24. not to let a day go by without looking at least once at the pages of the Qur’an;

25. to give one’s eyes their share of looking at it, for the eyes lead to the soul (nafs), whereas there is a veil between the breast and the soul, and the Qur’an is in the breast.

26. not to trivially quote the Qur’an at the occurrence of everyday events, as by saying, for example, when someone comes, “You have come hither according to a decree, O Moses” [Qur’an 69:24],
or, “Eat and drink heartily for what you have done aforetimes, in days gone by” [Qur’an 69:24], when food is brought out, and so forth;

27. not to recite it to songs tunes like those of the corrupt, or with the tremulous tones of Christians or the plaintiveness of monkery, all of which is misguidance;

28. when writing the Qur’an to do so in a clear, elegant hand;

29. not to recite it out aloud over another’s reciting of it, so as to spoil it for him or make him resent what he hears, making it as if it were some kind of competition;

30. not to recite it in marketplaces, places of clamour and frivolity, or where fools gather;

31. not to use the Qur’an as pillow, or lean upon it;

32. not to toss it when one wants to hand it to another;

33. not to miniaturize the Qur’an, mix into it what is not of it, or mingle this worldly adornment with it by embellishing or writing it with gold;

34. not to write it on the ground or on walls, as is done in some new mosques;

35. not to write an amulet with it and enter the lavatory, unless it is encased in leather, silver, or other, for then it is as if kept in the heart;

36. if one writes it and then drinks it (for cure or other purpose), one should say the Basmala at every breath and make a noble and worthy intention, for Allah only gives to one according to one’s intention;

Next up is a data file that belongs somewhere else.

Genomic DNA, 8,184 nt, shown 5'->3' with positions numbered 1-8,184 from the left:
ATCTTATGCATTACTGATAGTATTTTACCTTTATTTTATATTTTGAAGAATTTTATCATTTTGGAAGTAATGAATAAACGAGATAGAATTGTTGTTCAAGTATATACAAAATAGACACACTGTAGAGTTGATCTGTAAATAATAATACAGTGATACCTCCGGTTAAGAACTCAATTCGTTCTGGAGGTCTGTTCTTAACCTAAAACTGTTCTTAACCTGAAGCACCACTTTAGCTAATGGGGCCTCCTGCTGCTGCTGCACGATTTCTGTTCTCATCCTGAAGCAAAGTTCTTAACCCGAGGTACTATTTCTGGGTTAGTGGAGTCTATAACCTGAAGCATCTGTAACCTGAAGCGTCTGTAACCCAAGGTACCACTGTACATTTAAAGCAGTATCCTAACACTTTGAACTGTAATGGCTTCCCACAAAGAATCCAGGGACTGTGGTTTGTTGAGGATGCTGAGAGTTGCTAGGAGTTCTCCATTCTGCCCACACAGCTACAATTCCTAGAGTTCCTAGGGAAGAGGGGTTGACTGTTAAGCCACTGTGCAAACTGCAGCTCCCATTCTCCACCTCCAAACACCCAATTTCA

37. and if one finishes reciting the entire Qur’an, to begin it anew, that it may not resemble something that has been abandoned.

Etiquettes of Visiting People

Sending Flowers and Reading Quran during Funerals

It should be noted that many people at the death of a dear person will bring flowers and wreaths and after proceeding with the funeral, will take the flowers and wreaths to the home of the deceased. They buy the best flowers and wreaths to show their deep sympathy and concern. To do this is forbidden – whether presenting it at the funeral, accompanying the funeral with it, or bringing it to the deceased’s house. This is an imitation of non- Muslims, and is an evil innovation which should be strictly avoided. Those who do such a thing will have no reward from Allah. To the contrary, they will be questioned for such meaningless waste.

Another misguided innovation during funerals is that the car that carries the deceased will broadcast, through speakers, a recording of the Holy Qur’an as if announcing the passing away of the deceased. The funeral procession should be characterized by thoughtfulness, humbleness, remembrance, reflection, awareness of Allah, and prayers for mercy. No sad music or religious chant should accompany funerals. These two rules should be followed and spread around to make Muslims aware of the right way.

Purifying the private parts and the etiquettes of answering the call of nature

If one enters the bathroom he enters with the left leg first and says,

“In the Name of Allah (bismillah), Oh Allah, indeed, I seek refuge with You from the unclean and the filth.”[1]

When he exits, [he exits] with his right and says,